Kerry L. Tucker, Ph.D.
Associate Professor, Department of Biomedical Sciences
I come from the North Shore of Massachusetts, and I studied biochemistry at Harvard College, starting my research career purifying clathrin proteins from sheep brain at Harvard Medical School. I continued my studies as a graduate student at the Massachusetts Institute of Technology, in Cambridge, MA where I studied the role of DNA methylation in the development of the mouse, working in the lab of Rudolf Jaenisch. I then switched to developmental neuroscience as a postdoctoral fellow in the laboratory of Yves-Alain Barde at the Max Planck Institute of Neurobiology in Munich, Germany, and subsequently as a group leader at the University of Heidelberg, Germany, from 2003 until 2013. In this time, I developed tools to visualize with fluorescent proteins the embryonic development of the central nervous system (CNS), using genetically-altered mice as a model. My laboratory has discovered that primary cilia, a special microtubule-based organelle found in every cell, control early events in CNS development, including morphogenesis, boundary formation, neurogenesis, and nerve outgrowth. With a career based in Germany, I developed many international collaborations exploring the role of primary cilia in the development of a variety of CNS structures, including the forebrain, midbrain, and spinal cord. After my return to the USA as an Associate Professor at the University of New England, I am now moving into the analysis of postnatal phenotypes associated with loss of primary cilia in specific neuronal populations. We hope thereby to model some of the cognitive / neurodevelopmental defects seen in subsets of patients with so-called ciliopathies, multispectrum diseases associated with defects in proteins localizing to the primary cilium or the underlying basal body.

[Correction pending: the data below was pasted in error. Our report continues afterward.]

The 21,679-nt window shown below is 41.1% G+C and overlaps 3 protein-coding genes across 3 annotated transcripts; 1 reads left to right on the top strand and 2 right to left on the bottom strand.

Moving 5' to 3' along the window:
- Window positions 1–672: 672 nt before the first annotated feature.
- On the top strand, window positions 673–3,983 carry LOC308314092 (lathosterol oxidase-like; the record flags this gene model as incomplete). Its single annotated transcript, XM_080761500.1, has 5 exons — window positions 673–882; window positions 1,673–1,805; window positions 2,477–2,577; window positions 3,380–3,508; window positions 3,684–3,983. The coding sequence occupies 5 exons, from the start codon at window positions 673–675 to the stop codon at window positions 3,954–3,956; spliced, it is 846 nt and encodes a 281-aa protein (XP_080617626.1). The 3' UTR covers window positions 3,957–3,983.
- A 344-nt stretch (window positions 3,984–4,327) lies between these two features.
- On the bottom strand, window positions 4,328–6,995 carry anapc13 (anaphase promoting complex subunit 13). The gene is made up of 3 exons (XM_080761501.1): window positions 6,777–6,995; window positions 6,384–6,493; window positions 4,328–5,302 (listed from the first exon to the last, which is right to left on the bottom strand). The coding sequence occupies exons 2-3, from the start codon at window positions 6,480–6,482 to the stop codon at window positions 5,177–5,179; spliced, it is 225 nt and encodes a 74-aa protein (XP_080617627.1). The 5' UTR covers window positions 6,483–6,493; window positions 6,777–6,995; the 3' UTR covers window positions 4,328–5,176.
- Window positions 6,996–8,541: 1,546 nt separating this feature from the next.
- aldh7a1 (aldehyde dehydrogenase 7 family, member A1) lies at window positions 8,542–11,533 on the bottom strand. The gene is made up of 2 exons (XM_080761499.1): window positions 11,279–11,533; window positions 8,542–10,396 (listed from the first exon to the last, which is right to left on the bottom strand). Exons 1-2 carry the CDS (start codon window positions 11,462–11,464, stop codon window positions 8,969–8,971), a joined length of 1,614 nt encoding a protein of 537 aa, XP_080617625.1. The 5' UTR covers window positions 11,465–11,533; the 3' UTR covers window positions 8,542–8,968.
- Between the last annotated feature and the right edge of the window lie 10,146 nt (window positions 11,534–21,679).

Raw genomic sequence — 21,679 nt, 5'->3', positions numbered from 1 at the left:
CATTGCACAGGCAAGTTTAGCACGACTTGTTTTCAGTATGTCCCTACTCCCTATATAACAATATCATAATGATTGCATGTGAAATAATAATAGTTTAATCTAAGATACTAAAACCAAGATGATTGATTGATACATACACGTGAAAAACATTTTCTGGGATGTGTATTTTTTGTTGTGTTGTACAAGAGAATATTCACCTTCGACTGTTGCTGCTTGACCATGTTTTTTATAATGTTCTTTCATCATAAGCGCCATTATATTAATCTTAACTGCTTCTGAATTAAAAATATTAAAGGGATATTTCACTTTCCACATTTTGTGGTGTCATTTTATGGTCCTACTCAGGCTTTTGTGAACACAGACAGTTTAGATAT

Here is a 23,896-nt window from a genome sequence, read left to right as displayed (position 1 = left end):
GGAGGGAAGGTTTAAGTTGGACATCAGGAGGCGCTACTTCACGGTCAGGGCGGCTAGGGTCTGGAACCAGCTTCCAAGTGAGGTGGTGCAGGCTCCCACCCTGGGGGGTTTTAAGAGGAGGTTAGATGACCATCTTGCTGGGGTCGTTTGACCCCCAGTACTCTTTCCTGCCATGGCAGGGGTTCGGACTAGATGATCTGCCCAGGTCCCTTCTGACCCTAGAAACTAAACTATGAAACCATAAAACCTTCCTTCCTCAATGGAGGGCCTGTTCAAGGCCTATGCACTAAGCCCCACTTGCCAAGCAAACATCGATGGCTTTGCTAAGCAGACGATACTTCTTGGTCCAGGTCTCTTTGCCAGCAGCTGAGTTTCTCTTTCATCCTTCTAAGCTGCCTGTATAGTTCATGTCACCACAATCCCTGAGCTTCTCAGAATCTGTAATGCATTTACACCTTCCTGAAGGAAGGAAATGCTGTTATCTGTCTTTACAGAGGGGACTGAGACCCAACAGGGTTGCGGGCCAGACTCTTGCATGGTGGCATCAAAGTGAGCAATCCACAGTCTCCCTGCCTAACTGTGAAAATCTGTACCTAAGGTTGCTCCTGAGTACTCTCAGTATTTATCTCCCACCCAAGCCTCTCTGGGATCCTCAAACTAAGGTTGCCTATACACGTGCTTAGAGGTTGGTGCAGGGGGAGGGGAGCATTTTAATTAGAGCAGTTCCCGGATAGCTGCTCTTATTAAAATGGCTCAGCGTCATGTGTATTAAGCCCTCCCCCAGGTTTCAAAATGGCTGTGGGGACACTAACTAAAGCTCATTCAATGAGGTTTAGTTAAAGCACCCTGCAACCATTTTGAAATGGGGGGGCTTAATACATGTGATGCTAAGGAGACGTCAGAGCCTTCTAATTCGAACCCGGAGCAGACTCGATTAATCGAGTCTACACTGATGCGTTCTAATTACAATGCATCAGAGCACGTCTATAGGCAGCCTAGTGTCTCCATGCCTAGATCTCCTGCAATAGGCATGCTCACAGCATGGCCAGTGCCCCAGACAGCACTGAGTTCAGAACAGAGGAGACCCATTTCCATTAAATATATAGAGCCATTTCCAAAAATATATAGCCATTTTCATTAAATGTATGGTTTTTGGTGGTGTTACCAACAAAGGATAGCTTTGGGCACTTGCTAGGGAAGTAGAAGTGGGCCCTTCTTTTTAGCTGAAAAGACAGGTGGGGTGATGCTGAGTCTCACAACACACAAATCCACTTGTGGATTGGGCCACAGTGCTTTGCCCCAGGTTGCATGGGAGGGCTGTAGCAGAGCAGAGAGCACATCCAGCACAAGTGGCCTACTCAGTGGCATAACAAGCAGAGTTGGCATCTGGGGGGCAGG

Neuser F, Polack M, Annaheim C, Tucker K L, Korte M (2013) Region-specific integration of embryonic stem cell-derived neuronal precursors into a pre-existing neuronal circuit. PLoS One, 8(6), e66497. PMID: 23840491.
Nikolić M; Gardner H A R, Tucker K L (2013) Postnatal neuronal apoptosis in the cerebral cortex: Physiological and pathophysiological mechanisms. Neuroscience, 254, 369-378.
Willaredt M A; Gorgas K; Gardner H A R; Tucker K L (2012) Mulitple essential roles for primary cilia in heart development. Cilia, 1, 23. PMID: 23351706.
Scholl C; Weißmüller K; Pavlo Holenya P; Shaked-Rabi M; Tucker K L; Stefan Wölfl (2012) Distinct and overlapping gene regulatory networks in BMP- and HDAC-controlled cell fate determination in the embryonic forebrain. BMC Genomics, 13, 298. PMID: 22748179.
Tasouri E; Tucker K L (2011) Primary cilia and organogenesis: Is Sonic hedgehog the only sculptor? Cell Tissue Res, 345(1), 21-40.
Sanno H; Shen X; Kuru N; Bormuth I; Bobsin K; Gardner H A R; Komljenovic D; Tarabykin V; Erzurumlu R; Tucker K L (2010) Control of postnatal apoptosis in the neocortex by RhoA-subfamily GTPases determines neuronal density. J Neurosci, 30(12), 4221-4231. PMID: 20335457.
Willaredt M A; Hasenpusch-Theil K; Gardner H A R; Kitanovic I; Hirschfeld-Warneken V C; Gojak C P; Gorgas K; Bradford C L; Spatz J; Wölfl S; Theil T; Tucker K L (2008) A crucial role for primary cilia in cortical morphogenesis. J Neurosci, 28(48), 12887-12900. PMID: 19036983.
Brachmann I; Jakubick V C; Shaked M; Unsicker K; Tucker K L (2007) A simple slice culture system for the imaging of nerve development in embryonic mouse. Dev Dyn, 236(12), 3514-3523.
Wernig M; Benninger F; Schmandt T; Rade M; Tucker K L; Bussow H; Beck H; Brüstle O (2004) Functional integration of embryonic stem cell-derived neurons in vivo. J Neurosci, 24(22), 5258-5268. PMID: 15175396.
Bibel M; Richter J; Schrenk K; Tucker K L; Staiger V; Korte M; Götz M; Barde Y-A (2004) Differentiation of mouse embryonic stem cells into a defined neuronal lineage. Nat Neurosci, 7(9), 1003-1009.
Benninger F.; Beck H; Wernig M; Tucker K L; Brüstle O; Scheffler B (2003) Functional integration of embryonic stem cell-derived neurons in hippocampal slice cultures. J Neurosci, 23(18), 7075-7083. PMID: 12904468.
Tucker K L; Meyer M; Barde Y-A (2001) Neurotrophins are required for nerve growth during development. Nat Neurosci, 4(1), 29-37.
Yamashita T; Tucker K L; Barde Y-A (1999) Neurotrophin binding to the p75 receptor modulates Rho activity and axonal outgrowth. Neuron, 24(3), 585-593.